Reviewed on Playstation 3
Magic: The Gathering (MTG) has been the quintessential collectible card game for nearly 20 years but, until recently, it hasn’t made a splash in the video game market. There have been numerous MTG games in the past but none found success until 2009’s Duels of the Planeswalkers. Duels of the Planeswalkers 2013 is the third game in the series bringing the newest set of cards to consoles along with some gameplay improvements and new game modes.
In MTG you assume the role of a Planeswalker, a powerful wizard who travels the multiverse to battle other Planeswalkers. Your deck of cards represents your magical skills; It contains the various spells you know as well as the creatures and weapons you can summon to protect yourself or damage your opponent. Both players begin the game with 20 life and must use their deck of spells to take their opponent down to 0 life. There are thousands of MTG cards, each with their own abilities and sets of rules, for you to choose from. Building decks and strategies can be complex but is a huge reason why MTG games are diverse and can be so much fun.
Detailing the intricacies of gameplay and deckbuilding are out of the scope of this review but those interested should check out the official How to Play MTG video series.
To a new player MTG can be extremely intimidating but Duels of the Planeswalkers 2013 does a great job easing you into the deep gameplay. New to the series is a fully voiced tutorial level that holds your hand step-by-step through a choreographed battle. Some of the more advanced abilities are left out of the tutorial but during gameplay you can access detailed explanations of any cards on screen at the time.
When competing against the AI there are three difficulty levels to choose from. You can even change the difficulty mid-battle if you are having a rough time or need more of a challenge. The AI is definitely capable and should be a challenge for most players but veteran planeswalkers may find it too easy, even on the highest difficulty. Sometimes, when there is a large number of cards on screen, the AI can take a very long time to make decisions and will start to make dubious and inefficient choices. Winning under these circumstances is unfulfilling, especially because it tends to happen towards the end of long and previously difficult battles.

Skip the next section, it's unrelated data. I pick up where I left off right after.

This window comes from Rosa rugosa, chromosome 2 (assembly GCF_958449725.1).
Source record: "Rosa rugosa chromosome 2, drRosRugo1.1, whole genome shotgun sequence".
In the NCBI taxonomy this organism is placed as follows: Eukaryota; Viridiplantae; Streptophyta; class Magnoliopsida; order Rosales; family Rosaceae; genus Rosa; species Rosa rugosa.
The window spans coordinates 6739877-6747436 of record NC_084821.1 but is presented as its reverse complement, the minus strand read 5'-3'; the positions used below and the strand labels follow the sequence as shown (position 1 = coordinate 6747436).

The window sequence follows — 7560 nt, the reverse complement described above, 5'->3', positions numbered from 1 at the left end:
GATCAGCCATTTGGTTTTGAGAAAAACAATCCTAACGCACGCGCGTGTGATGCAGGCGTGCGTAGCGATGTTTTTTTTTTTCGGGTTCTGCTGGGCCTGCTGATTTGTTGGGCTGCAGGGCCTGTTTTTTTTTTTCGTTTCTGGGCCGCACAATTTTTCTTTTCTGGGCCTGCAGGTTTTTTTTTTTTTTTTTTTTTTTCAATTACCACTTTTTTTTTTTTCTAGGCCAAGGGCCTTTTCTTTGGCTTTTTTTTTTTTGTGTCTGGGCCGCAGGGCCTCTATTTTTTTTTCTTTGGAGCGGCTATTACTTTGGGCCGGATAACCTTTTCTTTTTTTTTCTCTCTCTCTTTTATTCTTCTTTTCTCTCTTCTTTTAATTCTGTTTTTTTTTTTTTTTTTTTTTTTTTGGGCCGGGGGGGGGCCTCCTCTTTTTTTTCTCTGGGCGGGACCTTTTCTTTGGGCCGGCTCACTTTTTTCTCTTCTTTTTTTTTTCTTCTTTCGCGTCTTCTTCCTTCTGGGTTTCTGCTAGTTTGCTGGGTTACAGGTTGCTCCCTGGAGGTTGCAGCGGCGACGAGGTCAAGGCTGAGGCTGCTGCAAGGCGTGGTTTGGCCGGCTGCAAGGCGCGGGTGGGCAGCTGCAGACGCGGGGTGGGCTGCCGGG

After the tutorial you can participate in the Campaign mode. In the campaign you face off against the AI, occasionally unlocking new decks to play with when you win. Most of these battles are traditional 1 on 1 duels but some feature the new 4 player Planechase mode as well as some puzzle-like battles called Challenges and Encounters.
One the more unexpected changes to this year’s game is the introduction of a very slight element of story. Every few battles in the campaign you change locations and are given a brief description of the plane you have traveled to, and before certain battles a short cut scene or text bio is displayed giving you some background on the origin and motivations of your opponent. These additions feel pointless when delivered in such small doses and failed to interest me in the MTG lore. Believe it or not, the stories of the MTG universe are featured in dozens of novels and have a huge following, so there is an opportunity for narrative to have a place in the series and I hope they improve on this in future iterations.
Outside of the Campaign there are three playable game modes: Two-Headed Giant, a 2v2 team battle; standard Free For All with up to 4 players; and the new Planechase mode which adds special cards and dice that modify the rules of the game on the fly. All three modes can be played online or offline.
There are 10 decks in total, covering a wide range of play styles. Each deck also has 30 unlockable cards which are awarded to you one at a time after each win. Once you unlock enough cards for a particular deck you can choose to remove a limited number of cards from your deck but this is the full extent of the customization allowed. There is no way to fully mix and match cards to create your own unique deck. This is a big disappointment because deckbuilding is such a integral part of the strategy and engagement of MTG. Fans have asked for full deck customization since the start of the series but Wizards seems content with only offering it in their PC title; Magic Online, a microtransaction based game that allows full deck customization, trading, and online play.
Even with occasionally wonky AI and a lack of full deck customization, Duels 2013 is a simple and extremely fun way to sink your teeth into MTG. Truly dedicated players looking for the complete MTG experience may want to check out Magic Online but at $10 (about half the price of a physical deck) Duels of the Planeswalkers 2013 is truly a great value for players of all skill levels.